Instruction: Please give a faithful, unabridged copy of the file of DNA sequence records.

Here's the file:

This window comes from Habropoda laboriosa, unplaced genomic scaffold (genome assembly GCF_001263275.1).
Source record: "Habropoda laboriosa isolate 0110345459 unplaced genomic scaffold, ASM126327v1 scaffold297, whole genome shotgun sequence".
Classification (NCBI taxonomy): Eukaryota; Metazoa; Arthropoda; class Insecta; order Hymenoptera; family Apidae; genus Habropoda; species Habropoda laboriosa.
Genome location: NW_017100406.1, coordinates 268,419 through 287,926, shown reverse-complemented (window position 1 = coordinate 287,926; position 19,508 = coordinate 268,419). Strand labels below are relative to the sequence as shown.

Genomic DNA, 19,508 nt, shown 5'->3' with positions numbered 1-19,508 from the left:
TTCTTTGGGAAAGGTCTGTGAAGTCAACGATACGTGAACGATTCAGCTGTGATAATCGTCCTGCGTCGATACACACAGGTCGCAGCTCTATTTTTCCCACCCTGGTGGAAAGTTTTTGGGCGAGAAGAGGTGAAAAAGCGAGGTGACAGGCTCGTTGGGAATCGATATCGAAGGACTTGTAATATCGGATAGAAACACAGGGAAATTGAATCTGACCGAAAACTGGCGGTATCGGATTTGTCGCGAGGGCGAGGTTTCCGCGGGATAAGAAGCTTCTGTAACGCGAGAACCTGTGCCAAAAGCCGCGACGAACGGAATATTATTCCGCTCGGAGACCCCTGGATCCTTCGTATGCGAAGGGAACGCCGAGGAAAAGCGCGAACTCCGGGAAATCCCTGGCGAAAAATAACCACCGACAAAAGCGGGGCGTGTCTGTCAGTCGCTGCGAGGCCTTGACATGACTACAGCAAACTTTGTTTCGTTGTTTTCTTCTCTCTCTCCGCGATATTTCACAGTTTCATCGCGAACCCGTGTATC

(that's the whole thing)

This window comes from Habropoda laboriosa, unplaced genomic scaffold (genome assembly GCF_001263275.1).
Source record: "Habropoda laboriosa isolate 0110345459 unplaced genomic scaffold, ASM126327v1 scaffold297, whole genome shotgun sequence".
Classification (NCBI taxonomy): Eukaryota; Metazoa; Arthropoda; class Insecta; order Hymenoptera; family Apidae; genus Habropoda; species Habropoda laboriosa.
Genome location: NW_017100406.1, coordinates 268,419 through 287,926, shown reverse-complemented (window position 1 = coordinate 287,926; position 19,508 = coordinate 268,419). Strand labels below are relative to the sequence as shown.

Genomic DNA, 19,508 nt, shown 5'->3' with positions numbered 1-19,508 from the left:
TTCTTTGGGAAAGGTCTGTGAAGTCAACGATACGTGAACGATTCAGCTGTGATAATCGTCCTGCGTCGATACACACAGGTCGCAGCTCTATTTTTCCCACCCTGGTGGAAAGTTTTTGGGCGAGAAGAGGTGAAAAAGCGAGGTGACAGGCTCGTTGGGAATCGATATCGAAGGACTTGTAATATCGGATAGAAACACAGGGAAATTGAATCTGACCGAAAACTGGCGGTATCGGATTTGTCGCGAGGGCGAGGTTTCCGCGGGATAAGAAGCTTCTGTAACGCGAGAACCTGTGCCAAAAGCCGCGACGAACGGAATATTATTCCGCTCGGAGACCCCTGGATCCTTCGTATGCGAAGGGAACGCCGAGGAAAAGCGCGAACTCCGGGAAATCCCTGGCGAAAAATAACCACCGACAAAAGCGGGGCGTGTCTGTCAGTCGCTGCGAGGCCTTGACATGACTACAGCAAACTTTGTTTCGTTGTTTTCTTCTCTCTCTCCGCGATATTTCACAGTTTCATCGCGAACCCGTGTATC